November 28, 2004

So Said Al-Qa’ida

I can't seem to find the original but here is a very interesting extract and commentary on an Al Queda article entitled "So Said Al-Qa’ida: A Letter to Reuven Paz" which talks about the future of this war from the enemy's point of view. Reuven Paz runs Project for the Research of Islamist Movements. One caveat, the publication date of the article is April 1, 2004 so there is a small chance that such an article might not be genuine. I've written to Reuven Paz and asked for confirmation. Assuming this article is genuine for the moment, here are a few important clips:

The second kind of response, says ‘Atiyyatullah, was that of Muslim thinkers. They saw those writings as fictitious, or as wishful thinking. “They mocked us and said: ‘They [the Americans] toppled Taliban and forced Bin Laden to seek refuge in a cave.’” ‘Atiyyatullah responds to this saying, “Al-Qa’ida does not wage wars similar to other wars…Al-Qa’ida is completely willing to sustain the war for many years…The war will be won by the side which will be able to bear the pain longer.”

This is spot on which is why the home front work is so important. We will not be defeated in the field but only if we lose our political will and withdraw our forces from battle.

‘Atiyyatullah finds it difficult to understand how it is that the West has not yet admitted its defeat. His explanation and analysis is as follows: The West suffers from a grave problem. This problem originates from its long-time superiority in many domains including army, politics, intelligence, and economics. This superiority, says ‘Atiyyatullah, made the West think all the rest were inferior, stupid. That is why the West is now suffering from cultural and strategic confusion. That is also why it cannot admit to its defeat, and persists in seeing it as a mere security problem, which can be solved by international cooperation.

The West will eventually realize its mistake, but it will be to late, says the ideologist. “The West will not understand that its dominance is effectively defeated, until the U.S. will suffer a second attack.” Only then will the Muslim people also understand that they have the capability to win over the West, says ‘Atiyyatullah.

This is a little out of order. I think that the writer is wrong here because he doesn't properly understand the reserves of flexibility available to the West, especially in the United States. When things go badly wrong, the US switches over to a very dangerous state of radical conservatism. We don't have to do it all that often and plenty of people have lived their lives without ever seeing it happen even once. George W Bush is just such a figure and he will be very likely succeeded by another such figure. The flexibility and resilience of the US means that any idea of a sclerotic West that doesn't even realize that Islamists have strategically defeated the old means of Western dominance entirely misses the point. Defeating the old version of the West's modus operandi does not mean that you have defeated the West. It merely means that the West must come up with new methods to leverage their economic and military superiority without blowing themselves up in the process.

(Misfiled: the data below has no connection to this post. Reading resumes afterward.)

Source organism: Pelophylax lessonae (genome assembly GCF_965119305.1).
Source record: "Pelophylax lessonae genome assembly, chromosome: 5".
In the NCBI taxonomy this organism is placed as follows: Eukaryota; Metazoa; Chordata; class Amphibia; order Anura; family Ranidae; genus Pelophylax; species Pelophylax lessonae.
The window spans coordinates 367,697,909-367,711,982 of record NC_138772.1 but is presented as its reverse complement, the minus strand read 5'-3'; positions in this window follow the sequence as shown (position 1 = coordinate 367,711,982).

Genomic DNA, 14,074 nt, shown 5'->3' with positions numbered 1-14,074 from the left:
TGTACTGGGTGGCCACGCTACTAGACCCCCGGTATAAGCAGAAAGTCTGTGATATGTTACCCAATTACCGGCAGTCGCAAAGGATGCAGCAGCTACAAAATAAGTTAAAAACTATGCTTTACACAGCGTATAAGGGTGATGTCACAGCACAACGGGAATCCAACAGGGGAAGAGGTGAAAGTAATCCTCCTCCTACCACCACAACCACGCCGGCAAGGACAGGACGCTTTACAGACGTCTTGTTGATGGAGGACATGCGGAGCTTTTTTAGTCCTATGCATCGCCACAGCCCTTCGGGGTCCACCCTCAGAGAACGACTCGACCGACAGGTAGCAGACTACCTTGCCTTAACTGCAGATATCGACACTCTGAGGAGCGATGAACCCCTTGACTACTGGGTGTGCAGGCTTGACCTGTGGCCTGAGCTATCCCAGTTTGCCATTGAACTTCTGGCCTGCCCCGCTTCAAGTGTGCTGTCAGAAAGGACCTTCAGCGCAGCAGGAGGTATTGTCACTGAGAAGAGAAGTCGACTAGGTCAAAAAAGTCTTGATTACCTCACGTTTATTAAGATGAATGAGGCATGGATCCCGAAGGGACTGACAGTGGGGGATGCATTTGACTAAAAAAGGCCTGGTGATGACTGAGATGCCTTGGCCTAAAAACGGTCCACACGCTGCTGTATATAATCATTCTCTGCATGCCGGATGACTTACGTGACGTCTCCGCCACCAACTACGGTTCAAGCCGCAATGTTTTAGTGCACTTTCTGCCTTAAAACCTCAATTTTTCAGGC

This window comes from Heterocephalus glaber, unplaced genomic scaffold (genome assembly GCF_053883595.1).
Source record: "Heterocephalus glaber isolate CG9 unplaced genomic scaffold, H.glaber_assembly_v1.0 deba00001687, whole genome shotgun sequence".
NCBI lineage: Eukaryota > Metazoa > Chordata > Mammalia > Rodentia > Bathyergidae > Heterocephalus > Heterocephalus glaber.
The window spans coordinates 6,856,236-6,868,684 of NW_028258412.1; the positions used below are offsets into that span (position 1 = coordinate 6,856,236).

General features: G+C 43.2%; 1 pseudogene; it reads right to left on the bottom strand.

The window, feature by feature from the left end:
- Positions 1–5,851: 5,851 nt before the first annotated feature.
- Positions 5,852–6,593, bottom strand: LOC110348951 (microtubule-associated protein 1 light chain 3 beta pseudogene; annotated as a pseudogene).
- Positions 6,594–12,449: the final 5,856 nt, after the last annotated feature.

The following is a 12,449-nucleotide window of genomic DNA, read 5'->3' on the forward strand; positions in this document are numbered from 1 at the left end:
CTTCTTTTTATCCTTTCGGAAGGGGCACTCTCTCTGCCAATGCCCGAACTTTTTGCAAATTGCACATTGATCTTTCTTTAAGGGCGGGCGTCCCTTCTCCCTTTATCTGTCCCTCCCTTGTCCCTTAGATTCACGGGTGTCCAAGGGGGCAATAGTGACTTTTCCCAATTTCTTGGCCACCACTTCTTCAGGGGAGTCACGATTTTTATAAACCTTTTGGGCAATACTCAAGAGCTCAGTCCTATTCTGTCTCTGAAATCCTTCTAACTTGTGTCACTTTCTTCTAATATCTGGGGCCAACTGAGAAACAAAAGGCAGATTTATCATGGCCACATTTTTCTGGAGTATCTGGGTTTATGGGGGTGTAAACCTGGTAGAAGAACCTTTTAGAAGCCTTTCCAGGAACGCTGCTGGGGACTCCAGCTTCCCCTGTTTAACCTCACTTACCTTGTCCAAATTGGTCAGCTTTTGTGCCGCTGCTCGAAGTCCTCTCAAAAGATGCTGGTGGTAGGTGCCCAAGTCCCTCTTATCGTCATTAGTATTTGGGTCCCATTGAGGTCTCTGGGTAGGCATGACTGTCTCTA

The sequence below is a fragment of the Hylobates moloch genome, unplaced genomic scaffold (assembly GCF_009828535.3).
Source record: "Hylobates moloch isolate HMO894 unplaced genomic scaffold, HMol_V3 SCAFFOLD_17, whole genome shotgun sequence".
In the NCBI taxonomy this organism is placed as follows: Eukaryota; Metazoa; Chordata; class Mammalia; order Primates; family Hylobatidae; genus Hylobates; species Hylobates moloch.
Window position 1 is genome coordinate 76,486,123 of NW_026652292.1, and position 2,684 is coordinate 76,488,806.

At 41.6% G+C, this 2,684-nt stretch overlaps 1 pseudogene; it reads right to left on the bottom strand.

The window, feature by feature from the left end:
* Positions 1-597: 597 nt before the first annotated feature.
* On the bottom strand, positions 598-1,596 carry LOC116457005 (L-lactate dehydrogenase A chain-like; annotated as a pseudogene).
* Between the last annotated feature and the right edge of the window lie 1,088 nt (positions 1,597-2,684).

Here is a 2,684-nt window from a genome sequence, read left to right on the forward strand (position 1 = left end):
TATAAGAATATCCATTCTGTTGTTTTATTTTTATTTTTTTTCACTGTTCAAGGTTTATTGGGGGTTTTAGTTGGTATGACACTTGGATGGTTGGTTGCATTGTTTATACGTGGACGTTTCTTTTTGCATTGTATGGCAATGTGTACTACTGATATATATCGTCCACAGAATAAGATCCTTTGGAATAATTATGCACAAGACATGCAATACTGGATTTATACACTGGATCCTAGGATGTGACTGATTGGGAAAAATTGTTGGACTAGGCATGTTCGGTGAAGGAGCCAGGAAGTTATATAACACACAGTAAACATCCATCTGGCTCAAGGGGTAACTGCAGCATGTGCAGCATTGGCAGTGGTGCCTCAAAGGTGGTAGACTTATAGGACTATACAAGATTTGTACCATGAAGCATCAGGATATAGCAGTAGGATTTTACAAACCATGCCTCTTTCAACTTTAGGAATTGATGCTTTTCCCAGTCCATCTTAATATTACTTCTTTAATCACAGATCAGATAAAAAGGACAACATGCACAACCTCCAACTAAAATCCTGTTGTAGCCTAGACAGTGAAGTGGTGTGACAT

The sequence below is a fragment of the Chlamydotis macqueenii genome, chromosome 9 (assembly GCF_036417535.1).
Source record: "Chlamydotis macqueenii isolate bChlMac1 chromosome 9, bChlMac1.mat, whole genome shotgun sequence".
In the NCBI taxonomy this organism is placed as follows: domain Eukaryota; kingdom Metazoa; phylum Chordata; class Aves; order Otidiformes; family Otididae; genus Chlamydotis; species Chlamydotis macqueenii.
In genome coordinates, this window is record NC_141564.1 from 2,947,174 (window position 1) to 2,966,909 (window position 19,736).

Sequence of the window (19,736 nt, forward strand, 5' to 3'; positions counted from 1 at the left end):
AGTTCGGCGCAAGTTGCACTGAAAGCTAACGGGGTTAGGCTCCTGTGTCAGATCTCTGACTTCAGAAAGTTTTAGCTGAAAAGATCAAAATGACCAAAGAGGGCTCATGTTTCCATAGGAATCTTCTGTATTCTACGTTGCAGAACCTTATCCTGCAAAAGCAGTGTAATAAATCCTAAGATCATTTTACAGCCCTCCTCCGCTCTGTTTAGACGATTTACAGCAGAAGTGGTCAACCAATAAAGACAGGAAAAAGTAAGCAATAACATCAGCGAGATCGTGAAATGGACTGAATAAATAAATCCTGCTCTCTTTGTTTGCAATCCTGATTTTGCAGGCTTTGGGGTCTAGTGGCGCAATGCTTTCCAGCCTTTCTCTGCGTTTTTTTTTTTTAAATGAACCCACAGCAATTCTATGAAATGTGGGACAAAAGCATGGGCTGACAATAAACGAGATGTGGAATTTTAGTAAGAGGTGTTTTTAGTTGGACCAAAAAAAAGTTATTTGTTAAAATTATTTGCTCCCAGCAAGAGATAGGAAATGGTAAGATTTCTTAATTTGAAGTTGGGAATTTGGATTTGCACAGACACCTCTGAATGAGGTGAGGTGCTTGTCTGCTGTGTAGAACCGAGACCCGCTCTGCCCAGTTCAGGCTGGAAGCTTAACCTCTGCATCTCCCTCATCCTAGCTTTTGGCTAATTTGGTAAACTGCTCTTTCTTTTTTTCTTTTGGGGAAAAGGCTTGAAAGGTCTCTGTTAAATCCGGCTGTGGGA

‘Atiyyatullah, the ideologist, sees great importance in Al-Qa’ida’s modus operandus, which does not rely on one leader. He explains that the arrest of one leader does not mean activities cease. “Each activist in Al-Qa’ida is trained in a manner that will allow him to become a leader once another leader falls.” ‘Atiyyatullah warns that the day will come when analysts will talk of the rise of the third generation of Al-Qa’ida. “This generation will be hard to deal with as it will be unknown to most of the Arab and international intelligence organizations.”

This is leaderless resistance, pure and simple. Astute national security watchers have known this was coming for, literally, decades. I expect that countermeasures have been worked on for nearly as long.

Posted by TMLutas at November 28, 2004 08:06 PM